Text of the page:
Another area of feminist protest was whether men’s rights extended over their children as much as their wives. A divorced woman also risked the loss of her children. From 1839 an ‘innocent’ mother might legally be granted care and custody of children under seven. This was extended to 16 in 1873 and from the Guardianship of Infants Act 1886 the welfare of the child rather than the ‘guilt’ or otherwise of the parents was supposed to determine custody arrangements. It was still difficult for a women to prove in court the unfitness of a comfortably off father to bring up his heirs and, if she succeeded, to support them on her own. The financial problem was most acute in case of illegitimate offspring and many feminists believed that the bastardy clauses in the Poor Law Amendment Act 1834 and effective until the 1870s were another means of sanctioning and protecting male vice. The provisions of the 1834 Act made mothers almost wholly responsible for their bastard children, a measure that sat in curious contradiction to the legal power fathers exercised over their legitimate offspring. The Bastardy Law Amendment Act 1872 was carelessly drafted such that mothers had no legal redress against the fathers of children born before the passing of the act. This again catalysed feminist action.
The growing challenge to the conventions of marriage among the middle classes appears to have coincided with a peak of enthusiasm for formal marriage and associated religious ritual among the working classes. Older irregular customs of co-habitation and separation were disappearing except in remote rural areas and illegitimacy rates were exceptionally low. The argument that working class women promoted formal marriage as a source of security does not take account of the enthusiasm of working class men for stable partnerships. Both men and women were dependent for a reasonable standard of living upon a stable relationship.
Some historians have argued that changes to the statutes governing marital relations should be understood in the broader context of legal reform. Mid-century judicial review was certainly an important element of the reforming spirit of these years. However, the issue of married women’s property, where the two systems of common law and equity were clearly at odds, had been the subject of vigorous lobbying for a number of years before the first instalment of reform was carried in 1870. It is difficult, therefore, to interpret it as merely a product of the general zeal for reform. Gradually, it seems, in complex and still incompletely explored ways, divorce court judges were moving towards a conception of marriage as a contract between husband and wife embodying reciprocal rights and obligations, rather than as a relationship of patriarchal dominance and dependence. Nevertheless divorce was still not an easy path for a woman to take and in the circumstances it is surprising that so many had the courage and determination to end their marriages.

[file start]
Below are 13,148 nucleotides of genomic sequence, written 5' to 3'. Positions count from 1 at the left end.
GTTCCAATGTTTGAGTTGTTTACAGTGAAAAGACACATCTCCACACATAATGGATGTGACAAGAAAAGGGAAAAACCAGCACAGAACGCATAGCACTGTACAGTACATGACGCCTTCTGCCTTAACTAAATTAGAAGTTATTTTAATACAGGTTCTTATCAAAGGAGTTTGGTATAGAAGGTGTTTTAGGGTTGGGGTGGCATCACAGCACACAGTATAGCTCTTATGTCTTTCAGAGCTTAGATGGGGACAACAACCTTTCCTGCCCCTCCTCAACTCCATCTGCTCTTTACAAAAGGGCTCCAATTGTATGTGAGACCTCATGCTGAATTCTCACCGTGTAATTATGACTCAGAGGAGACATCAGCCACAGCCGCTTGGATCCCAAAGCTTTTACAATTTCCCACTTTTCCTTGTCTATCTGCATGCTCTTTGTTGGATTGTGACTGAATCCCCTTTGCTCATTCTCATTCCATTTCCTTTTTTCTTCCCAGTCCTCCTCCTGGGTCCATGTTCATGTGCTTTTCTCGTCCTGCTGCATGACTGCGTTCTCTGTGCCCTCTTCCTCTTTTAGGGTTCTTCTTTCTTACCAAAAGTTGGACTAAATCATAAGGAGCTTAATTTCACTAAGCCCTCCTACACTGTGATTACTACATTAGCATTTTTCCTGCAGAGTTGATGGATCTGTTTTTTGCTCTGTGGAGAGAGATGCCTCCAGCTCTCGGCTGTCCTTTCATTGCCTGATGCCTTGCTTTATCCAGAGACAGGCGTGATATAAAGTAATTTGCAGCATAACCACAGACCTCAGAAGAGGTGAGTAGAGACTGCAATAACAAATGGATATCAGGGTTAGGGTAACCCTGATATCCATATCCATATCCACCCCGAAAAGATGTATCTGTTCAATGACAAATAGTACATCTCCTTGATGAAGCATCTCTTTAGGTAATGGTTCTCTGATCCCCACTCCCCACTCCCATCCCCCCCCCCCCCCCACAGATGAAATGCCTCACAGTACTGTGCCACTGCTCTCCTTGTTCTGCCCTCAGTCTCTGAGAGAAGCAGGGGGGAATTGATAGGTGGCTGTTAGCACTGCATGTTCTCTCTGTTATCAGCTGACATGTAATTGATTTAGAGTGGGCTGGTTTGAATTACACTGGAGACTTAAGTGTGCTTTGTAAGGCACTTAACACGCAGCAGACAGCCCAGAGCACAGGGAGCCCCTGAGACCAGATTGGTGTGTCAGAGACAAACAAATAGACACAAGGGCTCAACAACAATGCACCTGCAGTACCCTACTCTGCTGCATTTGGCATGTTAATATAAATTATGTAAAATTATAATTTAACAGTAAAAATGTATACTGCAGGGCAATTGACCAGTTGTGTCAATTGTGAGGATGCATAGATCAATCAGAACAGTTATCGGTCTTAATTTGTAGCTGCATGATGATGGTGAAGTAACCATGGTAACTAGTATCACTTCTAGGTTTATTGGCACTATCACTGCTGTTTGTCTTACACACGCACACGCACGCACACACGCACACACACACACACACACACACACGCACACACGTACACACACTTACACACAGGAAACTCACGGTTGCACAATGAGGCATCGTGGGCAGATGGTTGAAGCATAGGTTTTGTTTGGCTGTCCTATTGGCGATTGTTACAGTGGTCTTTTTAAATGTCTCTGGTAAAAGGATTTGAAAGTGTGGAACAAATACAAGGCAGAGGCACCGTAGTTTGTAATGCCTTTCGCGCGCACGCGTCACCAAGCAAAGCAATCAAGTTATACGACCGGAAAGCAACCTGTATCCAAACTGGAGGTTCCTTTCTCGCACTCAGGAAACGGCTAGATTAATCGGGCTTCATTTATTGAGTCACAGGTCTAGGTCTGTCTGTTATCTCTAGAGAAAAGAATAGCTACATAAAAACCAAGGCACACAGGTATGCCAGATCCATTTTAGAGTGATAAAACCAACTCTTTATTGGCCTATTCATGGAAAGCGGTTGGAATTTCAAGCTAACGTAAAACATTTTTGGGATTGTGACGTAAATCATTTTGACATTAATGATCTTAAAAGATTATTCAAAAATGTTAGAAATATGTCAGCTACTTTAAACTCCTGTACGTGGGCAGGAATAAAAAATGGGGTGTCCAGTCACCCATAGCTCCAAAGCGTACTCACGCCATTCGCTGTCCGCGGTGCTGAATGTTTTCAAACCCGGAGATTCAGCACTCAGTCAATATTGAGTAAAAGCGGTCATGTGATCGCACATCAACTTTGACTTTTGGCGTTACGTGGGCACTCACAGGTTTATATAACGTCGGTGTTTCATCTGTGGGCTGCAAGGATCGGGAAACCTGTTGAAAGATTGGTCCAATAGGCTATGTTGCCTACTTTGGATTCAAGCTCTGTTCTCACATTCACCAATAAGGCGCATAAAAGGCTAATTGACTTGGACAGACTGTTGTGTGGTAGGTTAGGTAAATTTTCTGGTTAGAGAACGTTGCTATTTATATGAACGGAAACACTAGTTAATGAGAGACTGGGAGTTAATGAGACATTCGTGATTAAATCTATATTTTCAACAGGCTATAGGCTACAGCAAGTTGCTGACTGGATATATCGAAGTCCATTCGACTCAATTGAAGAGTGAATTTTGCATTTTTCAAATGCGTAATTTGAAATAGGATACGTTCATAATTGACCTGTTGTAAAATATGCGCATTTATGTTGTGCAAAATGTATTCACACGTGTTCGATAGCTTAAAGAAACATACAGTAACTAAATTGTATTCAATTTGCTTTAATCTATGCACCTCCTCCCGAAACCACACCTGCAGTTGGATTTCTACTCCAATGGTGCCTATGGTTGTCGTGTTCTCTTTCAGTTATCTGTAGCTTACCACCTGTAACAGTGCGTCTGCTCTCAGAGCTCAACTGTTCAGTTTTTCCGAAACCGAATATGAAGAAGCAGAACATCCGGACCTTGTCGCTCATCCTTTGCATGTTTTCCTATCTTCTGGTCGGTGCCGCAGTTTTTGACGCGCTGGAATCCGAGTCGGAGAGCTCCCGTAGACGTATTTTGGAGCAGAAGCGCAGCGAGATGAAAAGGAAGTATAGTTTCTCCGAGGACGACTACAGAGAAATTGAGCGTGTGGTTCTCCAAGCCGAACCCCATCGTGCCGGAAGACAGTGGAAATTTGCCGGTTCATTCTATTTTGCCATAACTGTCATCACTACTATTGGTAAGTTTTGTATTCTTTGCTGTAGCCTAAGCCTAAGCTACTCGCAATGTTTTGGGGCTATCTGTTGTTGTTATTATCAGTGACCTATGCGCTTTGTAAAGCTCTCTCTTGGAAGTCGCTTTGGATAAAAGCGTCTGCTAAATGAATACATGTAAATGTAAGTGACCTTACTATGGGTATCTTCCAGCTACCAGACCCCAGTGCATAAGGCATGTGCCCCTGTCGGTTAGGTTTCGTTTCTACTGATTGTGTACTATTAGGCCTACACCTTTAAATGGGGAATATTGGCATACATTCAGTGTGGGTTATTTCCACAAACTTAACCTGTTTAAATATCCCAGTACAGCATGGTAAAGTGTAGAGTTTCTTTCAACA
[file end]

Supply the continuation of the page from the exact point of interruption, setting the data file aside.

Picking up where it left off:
Many women cut their feminist teeth within this area of protest and through addressing the problems of property within marriage came a clearer understanding of other aspects of female subjugation. The feminist critique was not on marriage and they did not seek to undermine the practice or prevalence of marriage but to realign the rights of partners within that institution. As the movement grew in numbers and in confidence, and as to analysis of the position of women grew more sophisticated, so it widened its net to other areas of civil disability.
 Important primary sources are Josephine Butler Personal Reminiscences of a Great Crusader, London, 1896, Life of Frances Power Cobbe: By herself, London, 2 vols., 1904. Useful collections of material can be found in Candida Ann Lacey (ed.) Barbara Leigh Smith and the Langham Place Group, Routledge, 1987 on whom see also Hester Burton Barbara Bodichon 1827-1891, John Murray, 1949 and Sheila Herstein Mid-Victorian Feminist: Barbara Leigh-Smith Bodichon, Yale, 1985. Jane Lewis (ed.) Before the Vote was won, Routledge, 1988 provides significant materials for and against extending the franchise to the mid-1890s.
 The 1870 Act allowed all wives to retain any property or earnings acquired after marriage rather than, as before, losing them to their husbands.
 The 1882 Act allowed women to retain any property possessed at the time of their marriage, thus extending to all women with property a right which the better-off had previously been able to acquire through establishing a trust in equity.